An Ottawa woman has been ordered to pay $6,000 in damages after she accused her ex-employer of “racism” in an extended protest — including a Twitter torrent and an email campaign — against her firing, a judge has ruled.
According to a judgment from Judge Robert N. Beaudoin of Ontario’s Superior Court of Justice, the story began in March 2015 when Marlene Casimir was fired — following an unspecified incident — by l’Association pour l’intégration sociale de l’Ottawa (AISO), a Donald Street-based non-profit that provides services to francophones with developmental disabilities.
Casimir grieved her firing through her union, seeking a financial settlement. On Feb. 15, 2017, an arbitrator ruled in the employer’s favour.
Casimir did not challenge the decision, but in March, she began demonstrating in front of the agency’s Donald Street headquarters. In total, Casimir staged more than 20 two-hour protests, each time carrying placards, including one that read: “No reprisals – Racism,” the judgement says.
She also used a megaphone to repeat her allegations, again claiming “racism” and “harassment.”
In their suit, AISO claimed “employees, customers and visitors felt threatened by Ms. Casimir’s words” to the point where AISO instituted a “security protocol,” including paying $3,300 for a gateway access system and security cameras. Casimir also nailed her communiques to trees and left paper copies under the wipers of cars parked in the area.
By October 2017, she had also started sending emails to a number of unspecified recipients that included “allegations of racism (and) dishonesty” by AISO and two of its employees — Annik Méthot and Marc Richer — according to the judgment.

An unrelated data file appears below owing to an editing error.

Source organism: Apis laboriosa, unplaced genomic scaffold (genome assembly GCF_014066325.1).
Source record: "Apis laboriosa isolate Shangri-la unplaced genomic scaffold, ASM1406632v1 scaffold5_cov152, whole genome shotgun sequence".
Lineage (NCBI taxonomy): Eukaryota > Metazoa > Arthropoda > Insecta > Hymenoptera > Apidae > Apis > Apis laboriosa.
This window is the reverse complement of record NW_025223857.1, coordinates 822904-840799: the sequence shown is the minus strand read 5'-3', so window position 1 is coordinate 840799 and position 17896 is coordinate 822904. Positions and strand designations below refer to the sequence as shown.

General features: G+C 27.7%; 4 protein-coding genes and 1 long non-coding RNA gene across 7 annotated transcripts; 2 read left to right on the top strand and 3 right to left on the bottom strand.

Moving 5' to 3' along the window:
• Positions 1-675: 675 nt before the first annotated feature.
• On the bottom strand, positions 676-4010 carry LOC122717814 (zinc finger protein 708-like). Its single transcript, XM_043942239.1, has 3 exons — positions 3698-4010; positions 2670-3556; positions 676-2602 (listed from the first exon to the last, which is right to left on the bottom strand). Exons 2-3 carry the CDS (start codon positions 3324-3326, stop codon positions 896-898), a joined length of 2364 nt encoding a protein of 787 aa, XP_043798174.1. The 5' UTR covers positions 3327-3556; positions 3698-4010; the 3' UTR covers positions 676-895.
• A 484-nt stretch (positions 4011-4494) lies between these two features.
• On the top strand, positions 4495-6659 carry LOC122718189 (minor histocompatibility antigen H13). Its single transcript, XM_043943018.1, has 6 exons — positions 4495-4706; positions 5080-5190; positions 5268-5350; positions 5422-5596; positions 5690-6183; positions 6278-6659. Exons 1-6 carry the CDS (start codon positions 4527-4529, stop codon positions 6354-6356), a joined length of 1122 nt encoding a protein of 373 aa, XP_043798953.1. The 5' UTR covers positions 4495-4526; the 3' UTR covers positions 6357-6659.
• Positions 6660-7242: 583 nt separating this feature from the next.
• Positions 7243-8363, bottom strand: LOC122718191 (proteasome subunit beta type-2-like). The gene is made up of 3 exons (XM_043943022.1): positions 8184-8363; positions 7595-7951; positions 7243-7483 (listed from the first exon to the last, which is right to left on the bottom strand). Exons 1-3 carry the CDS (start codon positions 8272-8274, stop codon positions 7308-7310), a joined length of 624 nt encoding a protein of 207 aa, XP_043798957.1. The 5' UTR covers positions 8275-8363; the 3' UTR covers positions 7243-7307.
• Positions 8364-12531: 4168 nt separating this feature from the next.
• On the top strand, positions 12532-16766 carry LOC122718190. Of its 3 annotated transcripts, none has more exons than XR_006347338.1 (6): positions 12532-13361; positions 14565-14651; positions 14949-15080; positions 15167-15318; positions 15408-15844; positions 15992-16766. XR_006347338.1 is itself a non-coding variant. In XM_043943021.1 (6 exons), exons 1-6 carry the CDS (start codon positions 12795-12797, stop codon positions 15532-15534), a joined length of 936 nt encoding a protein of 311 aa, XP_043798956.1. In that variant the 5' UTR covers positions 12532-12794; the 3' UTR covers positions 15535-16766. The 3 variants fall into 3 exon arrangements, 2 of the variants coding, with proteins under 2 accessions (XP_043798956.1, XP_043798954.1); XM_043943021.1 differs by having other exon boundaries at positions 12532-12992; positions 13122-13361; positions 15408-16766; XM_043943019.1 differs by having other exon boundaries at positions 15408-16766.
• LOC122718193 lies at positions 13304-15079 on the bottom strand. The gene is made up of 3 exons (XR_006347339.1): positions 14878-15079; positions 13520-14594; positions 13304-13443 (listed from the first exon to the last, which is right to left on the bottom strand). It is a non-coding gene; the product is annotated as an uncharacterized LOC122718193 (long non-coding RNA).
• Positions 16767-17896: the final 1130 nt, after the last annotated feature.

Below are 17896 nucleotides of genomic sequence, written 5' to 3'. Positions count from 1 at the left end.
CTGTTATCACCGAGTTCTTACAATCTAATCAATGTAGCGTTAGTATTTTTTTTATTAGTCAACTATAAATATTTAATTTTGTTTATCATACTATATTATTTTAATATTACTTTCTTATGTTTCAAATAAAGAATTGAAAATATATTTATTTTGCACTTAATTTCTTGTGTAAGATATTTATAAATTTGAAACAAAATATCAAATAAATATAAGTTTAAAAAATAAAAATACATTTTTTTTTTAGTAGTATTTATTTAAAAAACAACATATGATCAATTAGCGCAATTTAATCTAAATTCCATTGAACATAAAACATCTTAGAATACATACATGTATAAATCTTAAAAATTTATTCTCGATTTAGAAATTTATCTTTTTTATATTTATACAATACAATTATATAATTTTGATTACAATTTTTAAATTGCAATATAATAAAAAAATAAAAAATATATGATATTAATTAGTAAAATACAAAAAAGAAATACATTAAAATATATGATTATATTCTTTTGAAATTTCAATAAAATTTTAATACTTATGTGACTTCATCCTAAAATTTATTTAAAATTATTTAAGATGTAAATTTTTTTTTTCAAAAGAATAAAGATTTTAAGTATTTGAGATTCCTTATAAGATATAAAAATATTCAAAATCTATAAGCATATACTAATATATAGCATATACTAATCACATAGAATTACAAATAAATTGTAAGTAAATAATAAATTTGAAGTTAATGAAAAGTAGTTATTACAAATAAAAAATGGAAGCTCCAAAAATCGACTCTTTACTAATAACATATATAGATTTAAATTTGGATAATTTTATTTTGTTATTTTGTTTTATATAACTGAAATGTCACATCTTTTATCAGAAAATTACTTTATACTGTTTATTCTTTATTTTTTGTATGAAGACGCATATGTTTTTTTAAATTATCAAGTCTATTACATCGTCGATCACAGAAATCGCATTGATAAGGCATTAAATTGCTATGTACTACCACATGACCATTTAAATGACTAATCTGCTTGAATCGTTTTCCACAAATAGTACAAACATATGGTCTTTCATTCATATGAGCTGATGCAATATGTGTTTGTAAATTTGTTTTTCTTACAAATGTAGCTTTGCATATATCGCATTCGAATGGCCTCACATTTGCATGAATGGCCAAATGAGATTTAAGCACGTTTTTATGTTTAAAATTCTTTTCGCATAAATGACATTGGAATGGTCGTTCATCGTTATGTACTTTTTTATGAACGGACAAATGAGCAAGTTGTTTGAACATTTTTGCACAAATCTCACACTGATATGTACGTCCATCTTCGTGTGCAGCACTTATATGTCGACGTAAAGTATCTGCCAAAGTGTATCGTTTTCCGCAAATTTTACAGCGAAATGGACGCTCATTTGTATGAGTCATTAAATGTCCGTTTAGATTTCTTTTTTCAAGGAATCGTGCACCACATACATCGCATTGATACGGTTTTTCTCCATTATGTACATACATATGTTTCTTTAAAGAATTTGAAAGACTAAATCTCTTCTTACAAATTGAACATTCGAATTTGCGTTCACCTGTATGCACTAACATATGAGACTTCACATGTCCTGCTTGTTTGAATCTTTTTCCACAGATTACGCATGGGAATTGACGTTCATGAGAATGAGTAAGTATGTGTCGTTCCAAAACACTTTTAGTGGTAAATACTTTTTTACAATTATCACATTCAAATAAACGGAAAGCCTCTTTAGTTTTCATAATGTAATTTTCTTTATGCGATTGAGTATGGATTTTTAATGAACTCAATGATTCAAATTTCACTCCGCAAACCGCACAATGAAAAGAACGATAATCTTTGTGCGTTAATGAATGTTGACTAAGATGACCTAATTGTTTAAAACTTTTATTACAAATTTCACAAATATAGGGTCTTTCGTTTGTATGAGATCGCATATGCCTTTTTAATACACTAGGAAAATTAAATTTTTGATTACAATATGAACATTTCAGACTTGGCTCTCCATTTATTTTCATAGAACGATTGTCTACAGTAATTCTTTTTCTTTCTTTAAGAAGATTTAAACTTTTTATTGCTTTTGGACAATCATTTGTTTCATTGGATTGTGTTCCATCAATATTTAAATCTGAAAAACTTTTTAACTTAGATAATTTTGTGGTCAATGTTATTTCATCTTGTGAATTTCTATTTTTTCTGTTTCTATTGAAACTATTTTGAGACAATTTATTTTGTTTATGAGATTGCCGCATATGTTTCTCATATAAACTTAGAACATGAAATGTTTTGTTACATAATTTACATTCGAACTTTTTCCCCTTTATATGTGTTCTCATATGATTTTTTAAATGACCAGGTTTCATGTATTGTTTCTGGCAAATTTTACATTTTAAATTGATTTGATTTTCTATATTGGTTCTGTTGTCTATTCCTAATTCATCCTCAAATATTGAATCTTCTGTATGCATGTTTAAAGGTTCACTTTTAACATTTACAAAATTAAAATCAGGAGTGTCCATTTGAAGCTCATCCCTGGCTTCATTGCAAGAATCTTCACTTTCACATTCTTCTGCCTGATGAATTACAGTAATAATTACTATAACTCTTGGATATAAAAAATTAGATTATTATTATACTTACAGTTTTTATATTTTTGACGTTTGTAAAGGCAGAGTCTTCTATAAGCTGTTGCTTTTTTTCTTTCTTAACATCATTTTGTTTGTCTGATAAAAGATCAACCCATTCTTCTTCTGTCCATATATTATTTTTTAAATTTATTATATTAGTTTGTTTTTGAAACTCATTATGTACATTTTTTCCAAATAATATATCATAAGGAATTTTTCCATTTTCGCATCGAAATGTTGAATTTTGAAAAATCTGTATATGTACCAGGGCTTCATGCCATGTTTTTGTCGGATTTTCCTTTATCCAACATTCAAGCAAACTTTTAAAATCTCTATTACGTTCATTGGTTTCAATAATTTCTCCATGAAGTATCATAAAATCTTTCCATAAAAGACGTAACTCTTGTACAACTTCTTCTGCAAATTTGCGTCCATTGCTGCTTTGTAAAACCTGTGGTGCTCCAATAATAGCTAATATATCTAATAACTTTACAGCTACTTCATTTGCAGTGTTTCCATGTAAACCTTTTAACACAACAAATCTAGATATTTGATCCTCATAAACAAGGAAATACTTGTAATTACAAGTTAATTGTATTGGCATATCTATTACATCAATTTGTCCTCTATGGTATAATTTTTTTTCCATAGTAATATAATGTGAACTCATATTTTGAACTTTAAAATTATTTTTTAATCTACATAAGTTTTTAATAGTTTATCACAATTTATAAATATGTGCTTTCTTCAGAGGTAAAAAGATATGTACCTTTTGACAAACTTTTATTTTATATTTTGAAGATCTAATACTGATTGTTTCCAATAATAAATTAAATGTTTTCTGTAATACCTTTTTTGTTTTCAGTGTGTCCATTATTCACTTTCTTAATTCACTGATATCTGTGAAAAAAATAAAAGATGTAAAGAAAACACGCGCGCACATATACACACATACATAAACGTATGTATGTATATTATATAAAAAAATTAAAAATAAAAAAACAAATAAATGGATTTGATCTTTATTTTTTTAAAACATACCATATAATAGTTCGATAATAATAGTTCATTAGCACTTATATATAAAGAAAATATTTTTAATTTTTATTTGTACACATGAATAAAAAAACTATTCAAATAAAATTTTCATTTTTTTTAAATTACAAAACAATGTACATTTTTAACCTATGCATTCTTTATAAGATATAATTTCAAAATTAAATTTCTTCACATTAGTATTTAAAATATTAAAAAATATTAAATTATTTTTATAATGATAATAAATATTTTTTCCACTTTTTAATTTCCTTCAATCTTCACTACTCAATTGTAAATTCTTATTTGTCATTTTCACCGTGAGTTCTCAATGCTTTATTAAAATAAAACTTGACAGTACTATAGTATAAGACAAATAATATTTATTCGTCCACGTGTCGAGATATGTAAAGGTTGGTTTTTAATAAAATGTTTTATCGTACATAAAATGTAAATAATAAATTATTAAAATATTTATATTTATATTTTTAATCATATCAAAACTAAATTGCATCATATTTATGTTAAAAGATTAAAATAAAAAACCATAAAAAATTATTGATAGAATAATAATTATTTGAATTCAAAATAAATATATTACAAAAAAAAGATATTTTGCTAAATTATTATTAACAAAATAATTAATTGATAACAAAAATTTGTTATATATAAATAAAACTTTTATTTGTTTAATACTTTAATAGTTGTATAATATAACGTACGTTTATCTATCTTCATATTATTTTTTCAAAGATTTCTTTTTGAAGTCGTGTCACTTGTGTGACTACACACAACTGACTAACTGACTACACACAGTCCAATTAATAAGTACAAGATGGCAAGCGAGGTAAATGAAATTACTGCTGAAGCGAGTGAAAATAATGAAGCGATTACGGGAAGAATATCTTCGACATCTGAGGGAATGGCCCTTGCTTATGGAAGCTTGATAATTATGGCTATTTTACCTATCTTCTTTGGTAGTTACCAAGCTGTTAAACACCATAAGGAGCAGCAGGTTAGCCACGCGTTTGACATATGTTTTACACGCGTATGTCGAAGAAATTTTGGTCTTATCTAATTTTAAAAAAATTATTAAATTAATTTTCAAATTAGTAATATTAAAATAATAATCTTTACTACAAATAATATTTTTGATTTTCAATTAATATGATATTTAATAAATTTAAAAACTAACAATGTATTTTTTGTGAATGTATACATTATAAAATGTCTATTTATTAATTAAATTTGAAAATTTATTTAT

At about the same time, Casimir used her Twitter account to distribute a number of “abusive messages” such as “AISO is an institution of intimidation, harassment, non-compliance, retaliation, racism and injustice.”
In its suit, AISO contends it works with an “extremely vulnerable clientele” that is also affected by the attacks. Employees Méthot and Richer also contended that “any accusation that they act unfairly or are racist undermines their credibility and reputation with their colleagues and clientele.”
Judge Beaudoin states in the verdict he found the various comments made by Casimir to be defamatory.
“The facts are not disputed. Indeed, Mrs. Casimir admits having kept and written the words in question. In addition, the affidavits filed by the plaintiffs making the comments are undisputed.”
Beaudoin awarded AISO defamation damages of $2,000, and punitive damages. Richer and Méthot were each awarded defamation damages of $1,000 and punitive damages of $500.
The judge also issued an injunction ordering Casimir to withdraw defamatory comments already posted on the web and to cease making defamatory remarks about the plaintiffs.